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February 23, 2010

Japan Monju Breeder Reactor May Restart in March, DOE Likes Travelling Wave Reactor, And Uranium News

1. The operator of the Monju fast-breeder reactor in Tsuruga, Fukui Prefecture, asked the prefectural government Tuesday to start talks on restarting possibly by the end of March the prototype reactor.

The Monju prototype fast reactor (FBR) in Japan has completed a government-mandated procedure to ensure the reactor is safe to restart following a sodium coolant leak which forced it out of action almost 15 years ago. It could restart as early as next month.

2. The USGS (U.S. Geological Survey) reports that Northern Arizona probably has about 1.3 million tons of undiscovered uranium and in one million acres in the Grand Canyon area has an estimated 163,000 tons (about 326 million pounds) of uranium oxide (U3O8) (12% of Northern Arizona total) The recommendation will likely be to not allow that uranium to be mined.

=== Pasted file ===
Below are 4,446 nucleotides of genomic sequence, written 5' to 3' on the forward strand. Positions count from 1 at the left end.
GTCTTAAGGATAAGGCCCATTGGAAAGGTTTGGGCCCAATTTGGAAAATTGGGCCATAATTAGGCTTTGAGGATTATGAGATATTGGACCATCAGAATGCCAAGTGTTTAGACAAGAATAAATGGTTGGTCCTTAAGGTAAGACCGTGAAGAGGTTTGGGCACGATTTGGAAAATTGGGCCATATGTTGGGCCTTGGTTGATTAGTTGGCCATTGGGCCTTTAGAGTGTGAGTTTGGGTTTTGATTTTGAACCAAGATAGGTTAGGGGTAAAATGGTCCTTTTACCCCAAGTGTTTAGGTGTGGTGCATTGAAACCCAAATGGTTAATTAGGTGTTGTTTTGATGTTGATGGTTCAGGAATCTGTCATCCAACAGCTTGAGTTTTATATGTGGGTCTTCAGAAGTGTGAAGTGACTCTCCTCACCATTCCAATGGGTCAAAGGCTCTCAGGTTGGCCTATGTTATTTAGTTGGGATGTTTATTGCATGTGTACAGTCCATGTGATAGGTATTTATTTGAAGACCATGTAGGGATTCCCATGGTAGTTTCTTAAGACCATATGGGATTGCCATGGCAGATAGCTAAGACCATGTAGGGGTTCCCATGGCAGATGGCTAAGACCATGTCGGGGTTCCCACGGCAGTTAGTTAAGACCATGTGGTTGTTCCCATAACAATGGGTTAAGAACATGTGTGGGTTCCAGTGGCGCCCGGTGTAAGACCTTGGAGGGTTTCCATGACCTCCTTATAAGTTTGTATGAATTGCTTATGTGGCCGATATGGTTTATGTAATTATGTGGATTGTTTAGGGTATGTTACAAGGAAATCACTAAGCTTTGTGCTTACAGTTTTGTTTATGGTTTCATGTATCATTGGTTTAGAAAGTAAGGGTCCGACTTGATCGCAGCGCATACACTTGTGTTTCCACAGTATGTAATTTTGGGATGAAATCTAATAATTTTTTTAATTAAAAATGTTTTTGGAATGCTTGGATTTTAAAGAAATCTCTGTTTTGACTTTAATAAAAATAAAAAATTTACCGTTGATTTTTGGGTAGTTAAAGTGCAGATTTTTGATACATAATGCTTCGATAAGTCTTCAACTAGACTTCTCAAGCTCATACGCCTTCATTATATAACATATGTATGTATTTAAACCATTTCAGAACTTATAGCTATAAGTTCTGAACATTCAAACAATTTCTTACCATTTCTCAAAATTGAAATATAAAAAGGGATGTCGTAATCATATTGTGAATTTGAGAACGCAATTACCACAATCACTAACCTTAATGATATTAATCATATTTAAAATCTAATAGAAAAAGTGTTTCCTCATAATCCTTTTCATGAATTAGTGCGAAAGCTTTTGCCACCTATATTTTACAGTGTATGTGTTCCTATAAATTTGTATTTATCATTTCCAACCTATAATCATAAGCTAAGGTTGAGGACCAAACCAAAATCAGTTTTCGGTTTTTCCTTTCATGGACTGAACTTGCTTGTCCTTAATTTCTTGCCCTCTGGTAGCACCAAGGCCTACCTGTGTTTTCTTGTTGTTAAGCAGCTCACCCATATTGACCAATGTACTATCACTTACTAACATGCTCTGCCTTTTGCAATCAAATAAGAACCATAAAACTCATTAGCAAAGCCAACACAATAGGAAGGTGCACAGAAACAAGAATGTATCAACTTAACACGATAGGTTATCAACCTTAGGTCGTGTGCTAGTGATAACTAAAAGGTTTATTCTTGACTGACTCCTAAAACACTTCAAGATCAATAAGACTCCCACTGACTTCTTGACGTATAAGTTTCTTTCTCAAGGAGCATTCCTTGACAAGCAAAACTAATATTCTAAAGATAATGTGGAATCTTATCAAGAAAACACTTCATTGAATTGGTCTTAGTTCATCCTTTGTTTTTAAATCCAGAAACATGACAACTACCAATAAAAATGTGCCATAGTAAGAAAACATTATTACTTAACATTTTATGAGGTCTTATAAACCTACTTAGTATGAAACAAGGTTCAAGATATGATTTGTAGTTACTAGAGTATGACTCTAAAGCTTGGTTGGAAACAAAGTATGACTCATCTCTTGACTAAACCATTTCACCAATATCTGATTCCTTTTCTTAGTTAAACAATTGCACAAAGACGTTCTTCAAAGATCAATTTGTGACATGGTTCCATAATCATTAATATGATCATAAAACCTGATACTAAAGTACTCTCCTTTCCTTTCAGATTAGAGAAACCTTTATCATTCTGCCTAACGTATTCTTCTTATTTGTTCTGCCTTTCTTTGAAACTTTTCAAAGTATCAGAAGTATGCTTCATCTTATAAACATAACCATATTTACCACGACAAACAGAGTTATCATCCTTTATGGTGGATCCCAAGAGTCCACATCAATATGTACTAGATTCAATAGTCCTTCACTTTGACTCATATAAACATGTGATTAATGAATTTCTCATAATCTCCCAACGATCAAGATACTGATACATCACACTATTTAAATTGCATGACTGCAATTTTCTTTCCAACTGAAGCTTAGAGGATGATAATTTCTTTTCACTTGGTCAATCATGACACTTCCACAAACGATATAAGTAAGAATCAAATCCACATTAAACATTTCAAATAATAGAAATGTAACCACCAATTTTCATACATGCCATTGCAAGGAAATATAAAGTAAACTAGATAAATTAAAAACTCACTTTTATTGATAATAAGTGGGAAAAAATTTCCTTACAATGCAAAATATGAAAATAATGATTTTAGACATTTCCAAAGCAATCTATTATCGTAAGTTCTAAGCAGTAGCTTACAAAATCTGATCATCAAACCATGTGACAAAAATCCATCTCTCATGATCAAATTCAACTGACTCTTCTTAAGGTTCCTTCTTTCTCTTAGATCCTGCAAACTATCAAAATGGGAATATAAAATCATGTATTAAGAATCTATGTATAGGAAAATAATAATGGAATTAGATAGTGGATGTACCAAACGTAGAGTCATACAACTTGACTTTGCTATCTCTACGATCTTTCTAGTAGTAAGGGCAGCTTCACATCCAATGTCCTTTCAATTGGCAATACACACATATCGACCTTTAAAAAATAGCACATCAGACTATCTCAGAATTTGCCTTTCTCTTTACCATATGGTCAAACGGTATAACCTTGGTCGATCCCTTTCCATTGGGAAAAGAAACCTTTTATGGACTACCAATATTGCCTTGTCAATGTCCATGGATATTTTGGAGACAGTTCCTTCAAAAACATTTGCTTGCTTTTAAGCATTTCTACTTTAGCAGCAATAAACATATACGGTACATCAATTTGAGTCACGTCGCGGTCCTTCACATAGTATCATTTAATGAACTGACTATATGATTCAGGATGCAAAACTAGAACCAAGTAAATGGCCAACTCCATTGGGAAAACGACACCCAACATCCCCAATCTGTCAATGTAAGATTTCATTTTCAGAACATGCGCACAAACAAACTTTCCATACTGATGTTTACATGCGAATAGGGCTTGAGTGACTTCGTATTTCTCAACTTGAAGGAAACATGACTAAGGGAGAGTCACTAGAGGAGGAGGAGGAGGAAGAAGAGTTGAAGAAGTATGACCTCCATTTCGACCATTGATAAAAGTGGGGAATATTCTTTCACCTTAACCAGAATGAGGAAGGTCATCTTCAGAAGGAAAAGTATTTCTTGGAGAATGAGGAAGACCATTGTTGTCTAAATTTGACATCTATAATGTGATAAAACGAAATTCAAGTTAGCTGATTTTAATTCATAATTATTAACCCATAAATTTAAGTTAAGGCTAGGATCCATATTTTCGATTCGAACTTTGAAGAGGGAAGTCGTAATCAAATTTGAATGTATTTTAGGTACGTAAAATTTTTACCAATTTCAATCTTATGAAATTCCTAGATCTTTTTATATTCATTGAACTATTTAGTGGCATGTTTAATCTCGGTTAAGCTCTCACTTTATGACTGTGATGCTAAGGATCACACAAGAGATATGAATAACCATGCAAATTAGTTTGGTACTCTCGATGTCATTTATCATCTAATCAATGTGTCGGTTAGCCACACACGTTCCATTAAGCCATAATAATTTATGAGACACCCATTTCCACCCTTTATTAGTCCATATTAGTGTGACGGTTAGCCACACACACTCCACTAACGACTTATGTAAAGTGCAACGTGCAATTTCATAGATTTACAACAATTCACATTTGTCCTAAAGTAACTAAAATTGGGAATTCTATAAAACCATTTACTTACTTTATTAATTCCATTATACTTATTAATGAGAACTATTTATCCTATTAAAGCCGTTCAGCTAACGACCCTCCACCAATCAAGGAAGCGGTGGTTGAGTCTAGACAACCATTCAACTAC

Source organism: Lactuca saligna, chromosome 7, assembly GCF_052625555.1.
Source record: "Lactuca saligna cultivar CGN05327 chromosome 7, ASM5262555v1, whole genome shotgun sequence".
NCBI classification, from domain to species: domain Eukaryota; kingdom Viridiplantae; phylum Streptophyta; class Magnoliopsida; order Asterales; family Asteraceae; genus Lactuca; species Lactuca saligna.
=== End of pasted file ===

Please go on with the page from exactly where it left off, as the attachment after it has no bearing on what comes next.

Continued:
3. Business Week - Niger’s military junta is “eager” to return the country to civilian rule, Mohamed Ibn Chambas, the executive secretary of the Economic Community of West African States, said.

Paris-based Areva SA, the world’s largest supplier of reactors, plans to start operating the Imouraren mine in Niger’s northern Agadez region in 2012. The site will produce 5,000 metric tons of uranium annually, doubling the country’s output.

Niger produced about 7 percent of the global uranium supply in 2008 and its share will increase to about 10 percent by 2015

4. NY Times/Climate wire - the DOE is speaking positively about the traveling wave reactor that Terrapower/Intellectual Ventures is researching.

* If it can be built, a commercial version of the reactor is 15 years away or more

"We've just been introduced to the idea," said Warren "Pete" Miller, DOE's assistant secretary for nuclear energy, who mentioned the project in his comments to last week's 2010 National Electricity Forum in Washington, D.C. "That's one innovation that could make a tremendous difference" for nuclear power.

"These are game changers if they can be deployed," said Miller, a former official at Los Alamos National Laboratory. The Massachusetts Institute of Technology's Technology Review magazine chose the traveling wave reactor last year as one of 10 emerging technologies with the highest potential impact


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